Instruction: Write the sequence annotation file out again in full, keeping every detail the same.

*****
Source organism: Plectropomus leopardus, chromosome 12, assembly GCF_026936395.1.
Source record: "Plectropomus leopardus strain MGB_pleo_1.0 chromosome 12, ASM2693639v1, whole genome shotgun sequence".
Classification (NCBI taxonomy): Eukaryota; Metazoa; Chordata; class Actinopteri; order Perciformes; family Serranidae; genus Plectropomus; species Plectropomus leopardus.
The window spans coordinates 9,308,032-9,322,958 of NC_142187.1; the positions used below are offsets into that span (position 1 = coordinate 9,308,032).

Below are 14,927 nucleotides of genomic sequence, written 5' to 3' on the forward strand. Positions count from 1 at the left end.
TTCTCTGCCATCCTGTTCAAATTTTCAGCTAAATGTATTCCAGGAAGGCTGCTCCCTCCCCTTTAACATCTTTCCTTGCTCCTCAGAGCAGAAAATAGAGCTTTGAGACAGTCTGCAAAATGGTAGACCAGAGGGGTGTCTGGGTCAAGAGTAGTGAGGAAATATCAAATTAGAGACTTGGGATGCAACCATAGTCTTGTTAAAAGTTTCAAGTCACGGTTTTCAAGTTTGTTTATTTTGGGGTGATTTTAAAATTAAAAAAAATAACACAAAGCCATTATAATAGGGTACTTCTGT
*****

Source organism: Plectropomus leopardus, chromosome 12, assembly GCF_026936395.1.
Source record: "Plectropomus leopardus strain MGB_pleo_1.0 chromosome 12, ASM2693639v1, whole genome shotgun sequence".
Classification (NCBI taxonomy): Eukaryota; Metazoa; Chordata; class Actinopteri; order Perciformes; family Serranidae; genus Plectropomus; species Plectropomus leopardus.
The window spans coordinates 9,308,032-9,322,958 of NC_142187.1; the positions used below are offsets into that span (position 1 = coordinate 9,308,032).

Below are 14,927 nucleotides of genomic sequence, written 5' to 3' on the forward strand. Positions count from 1 at the left end.
TTCTCTGCCATCCTGTTCAAATTTTCAGCTAAATGTATTCCAGGAAGGCTGCTCCCTCCCCTTTAACATCTTTCCTTGCTCCTCAGAGCAGAAAATAGAGCTTTGAGACAGTCTGCAAAATGGTAGACCAGAGGGGTGTCTGGGTCAAGAGTAGTGAGGAAATATCAAATTAGAGACTTGGGATGCAACCATAGTCTTGTTAAAAGTTTCAAGTCACGGTTTTCAAGTTTGTTTATTTTGGGGTGATTTTAAAATTAAAAAAAATAACACAAAGCCATTATAATAGGGTACTTCTGT